Staff Publications

Staff Publications

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    'Staff publications' is the digital repository of Wageningen University & Research

    'Staff publications' contains references to publications authored by Wageningen University staff from 1976 onward.

    Publications authored by the staff of the Research Institutes are available from 1995 onwards.

    Full text documents are added when available. The database is updated daily and currently holds about 240,000 items, of which 72,000 in open access.

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Record number 498880
Title Environmental impacts of genetic improvement of growth rate and feed conversion ratio in fish farming under rearing density and nitrogen output limitations
Author(s) Besson, M.; Aubin, J.; Komen, H.; Poelman, M.; Quillet, E.; Vandeputte, M.; Arendonk, J.A.M. Van; Boer, I.J.M. De
Source Journal of Cleaner Production 116 (2016). - ISSN 0959-6526 - p. 100 - 109.
DOI https://doi.org/10.1016/j.jclepro.2015.12.084
Department(s) Animal Breeding and Genetics
IMARES Aquaculture
WIAS
IMARES Regiostation Yerseke
Animal Production Systems
Publication type Refereed Article in a scientific journal
Publication year 2016
Keyword(s) African catfish - Feed efficiency - Life cycle assessment - Recirculating aquaculture system - Selection - Thermal growth coefficient
Abstract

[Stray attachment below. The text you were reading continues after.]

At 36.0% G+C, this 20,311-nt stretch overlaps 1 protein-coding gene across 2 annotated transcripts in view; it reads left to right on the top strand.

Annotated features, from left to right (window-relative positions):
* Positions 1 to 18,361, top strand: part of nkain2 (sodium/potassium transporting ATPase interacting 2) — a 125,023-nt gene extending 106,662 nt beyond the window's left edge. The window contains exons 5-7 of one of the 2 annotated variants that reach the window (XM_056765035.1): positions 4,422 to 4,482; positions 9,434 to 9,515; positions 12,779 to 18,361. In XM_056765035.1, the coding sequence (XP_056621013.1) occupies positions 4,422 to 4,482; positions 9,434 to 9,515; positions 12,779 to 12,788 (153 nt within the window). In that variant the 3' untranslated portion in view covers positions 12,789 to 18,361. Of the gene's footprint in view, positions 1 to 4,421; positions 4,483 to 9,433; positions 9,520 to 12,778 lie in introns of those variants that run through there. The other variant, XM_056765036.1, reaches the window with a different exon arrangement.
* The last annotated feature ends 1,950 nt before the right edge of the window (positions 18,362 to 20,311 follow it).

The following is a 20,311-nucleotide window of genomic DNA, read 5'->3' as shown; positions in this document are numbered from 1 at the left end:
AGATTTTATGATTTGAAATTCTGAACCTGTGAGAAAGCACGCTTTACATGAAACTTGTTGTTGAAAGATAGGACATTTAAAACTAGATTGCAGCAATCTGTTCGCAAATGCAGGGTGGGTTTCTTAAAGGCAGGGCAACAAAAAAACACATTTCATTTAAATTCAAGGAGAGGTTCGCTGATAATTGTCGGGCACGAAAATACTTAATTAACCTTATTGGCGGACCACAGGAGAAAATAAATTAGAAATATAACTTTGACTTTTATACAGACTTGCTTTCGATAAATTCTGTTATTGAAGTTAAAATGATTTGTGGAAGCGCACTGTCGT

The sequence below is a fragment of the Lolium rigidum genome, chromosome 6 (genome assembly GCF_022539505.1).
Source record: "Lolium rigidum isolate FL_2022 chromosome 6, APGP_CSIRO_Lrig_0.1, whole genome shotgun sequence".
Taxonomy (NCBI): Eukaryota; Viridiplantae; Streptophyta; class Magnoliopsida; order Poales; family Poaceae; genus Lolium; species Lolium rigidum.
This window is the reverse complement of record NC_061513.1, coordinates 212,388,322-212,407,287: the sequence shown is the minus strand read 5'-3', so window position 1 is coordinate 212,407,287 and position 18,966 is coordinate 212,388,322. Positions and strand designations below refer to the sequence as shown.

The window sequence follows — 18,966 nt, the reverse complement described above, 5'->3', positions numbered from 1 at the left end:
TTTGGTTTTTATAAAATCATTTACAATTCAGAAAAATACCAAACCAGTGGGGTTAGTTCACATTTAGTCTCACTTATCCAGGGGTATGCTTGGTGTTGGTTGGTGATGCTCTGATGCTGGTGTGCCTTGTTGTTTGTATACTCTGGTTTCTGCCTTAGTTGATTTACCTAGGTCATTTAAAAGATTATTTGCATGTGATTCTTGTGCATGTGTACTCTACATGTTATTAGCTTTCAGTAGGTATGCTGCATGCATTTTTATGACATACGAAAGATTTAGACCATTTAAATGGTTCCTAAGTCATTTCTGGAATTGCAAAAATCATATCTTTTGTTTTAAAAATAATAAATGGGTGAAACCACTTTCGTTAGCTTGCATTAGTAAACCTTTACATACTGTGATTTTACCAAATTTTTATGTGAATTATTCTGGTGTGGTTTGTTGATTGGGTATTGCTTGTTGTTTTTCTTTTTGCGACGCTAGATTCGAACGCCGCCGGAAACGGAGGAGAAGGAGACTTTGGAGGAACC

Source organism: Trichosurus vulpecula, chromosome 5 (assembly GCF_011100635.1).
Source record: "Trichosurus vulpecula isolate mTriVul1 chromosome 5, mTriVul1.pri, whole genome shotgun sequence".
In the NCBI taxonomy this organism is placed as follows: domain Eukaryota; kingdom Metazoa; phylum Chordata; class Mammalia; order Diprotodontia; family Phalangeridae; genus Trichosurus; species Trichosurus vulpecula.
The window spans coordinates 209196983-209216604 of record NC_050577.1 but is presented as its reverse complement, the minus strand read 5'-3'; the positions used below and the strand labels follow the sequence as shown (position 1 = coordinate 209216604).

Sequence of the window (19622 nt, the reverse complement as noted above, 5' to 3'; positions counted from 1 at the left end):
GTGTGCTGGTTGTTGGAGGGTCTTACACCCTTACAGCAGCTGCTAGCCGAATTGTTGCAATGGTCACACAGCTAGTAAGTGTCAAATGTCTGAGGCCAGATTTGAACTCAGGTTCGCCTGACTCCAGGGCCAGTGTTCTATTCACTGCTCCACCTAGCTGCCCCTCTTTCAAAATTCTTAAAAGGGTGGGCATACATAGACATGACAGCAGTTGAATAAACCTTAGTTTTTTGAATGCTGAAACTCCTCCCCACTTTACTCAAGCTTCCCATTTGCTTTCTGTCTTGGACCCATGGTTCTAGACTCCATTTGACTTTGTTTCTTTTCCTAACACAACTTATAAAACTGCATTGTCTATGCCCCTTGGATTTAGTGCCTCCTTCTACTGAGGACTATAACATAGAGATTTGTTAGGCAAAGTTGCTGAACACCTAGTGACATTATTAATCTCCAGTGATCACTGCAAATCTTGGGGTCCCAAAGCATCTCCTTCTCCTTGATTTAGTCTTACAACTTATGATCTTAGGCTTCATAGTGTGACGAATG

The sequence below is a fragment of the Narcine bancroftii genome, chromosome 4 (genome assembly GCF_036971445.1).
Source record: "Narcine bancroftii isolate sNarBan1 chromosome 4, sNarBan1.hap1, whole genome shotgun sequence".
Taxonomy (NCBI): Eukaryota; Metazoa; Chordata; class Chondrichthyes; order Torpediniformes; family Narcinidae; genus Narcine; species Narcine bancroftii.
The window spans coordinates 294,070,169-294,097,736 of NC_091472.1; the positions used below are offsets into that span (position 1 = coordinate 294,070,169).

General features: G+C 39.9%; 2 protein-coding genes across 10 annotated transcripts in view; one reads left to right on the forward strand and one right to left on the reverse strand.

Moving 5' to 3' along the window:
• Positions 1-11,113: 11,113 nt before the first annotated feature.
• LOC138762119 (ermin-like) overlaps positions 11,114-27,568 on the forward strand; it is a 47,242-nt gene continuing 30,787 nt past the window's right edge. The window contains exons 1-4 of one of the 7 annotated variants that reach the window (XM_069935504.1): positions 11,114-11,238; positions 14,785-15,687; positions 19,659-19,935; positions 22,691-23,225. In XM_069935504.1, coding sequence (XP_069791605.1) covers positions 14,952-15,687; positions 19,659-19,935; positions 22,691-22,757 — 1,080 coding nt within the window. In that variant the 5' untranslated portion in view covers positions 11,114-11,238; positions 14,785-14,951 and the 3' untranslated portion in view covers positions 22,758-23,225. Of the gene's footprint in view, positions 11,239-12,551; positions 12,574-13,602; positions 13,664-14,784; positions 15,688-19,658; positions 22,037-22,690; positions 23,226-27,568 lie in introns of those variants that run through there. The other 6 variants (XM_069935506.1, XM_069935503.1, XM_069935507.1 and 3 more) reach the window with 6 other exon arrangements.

Today, fish farming faces an increasing demand in fish products, but also various environmental challenges. Genetic improvement in growth rate and feed conversion ratio is known to be an efficient way to increase production and increase efficiency in fish farming. The environmental consequences of genetic improvement in growth rate and feed conversion ratio, however, are unknown. In this study, we investigated the environmental consequences of genetic improvement in growth rate and feed conversion ratio in an African catfish farm, using Recirculating Aquaculture System (RAS). In RAS, total fish production of the farm is limited by rearing density or by the capacity to treat dissolved nitrogen. To evaluate the environmental consequences of genetic improvement in growth rate and feed conversion ratio, we combined life cycle assessment and bioeconomic modelling of genetic response to selection. We explored different impact categories, such as climate change, eutrophication, acidification and energy use, and we expressed impacts per ton of fish produced. Results show that the environmental impact of genetic improvement in growth rate and feed conversion ratio varies among impact categories and depends on the factor limiting production at farm level (i.e. rearing density or nitrogen treatment capacity). Genetic improvement of feed conversion ratio reduces environmental impacts in each scenario tested, while improving growth rate reduces environmental impacts only when rearing density limits farm production. Environmental responses to genetic selection were generally positive and show similar trends as previously determined economic responses to genetic improvement in growth rate and feed conversion ratio in RAS. These results suggest that genetic improvement of growth rate and feed conversion ratio for species kept in RAS will benefit both the environmental impacts and the economics of the production system.

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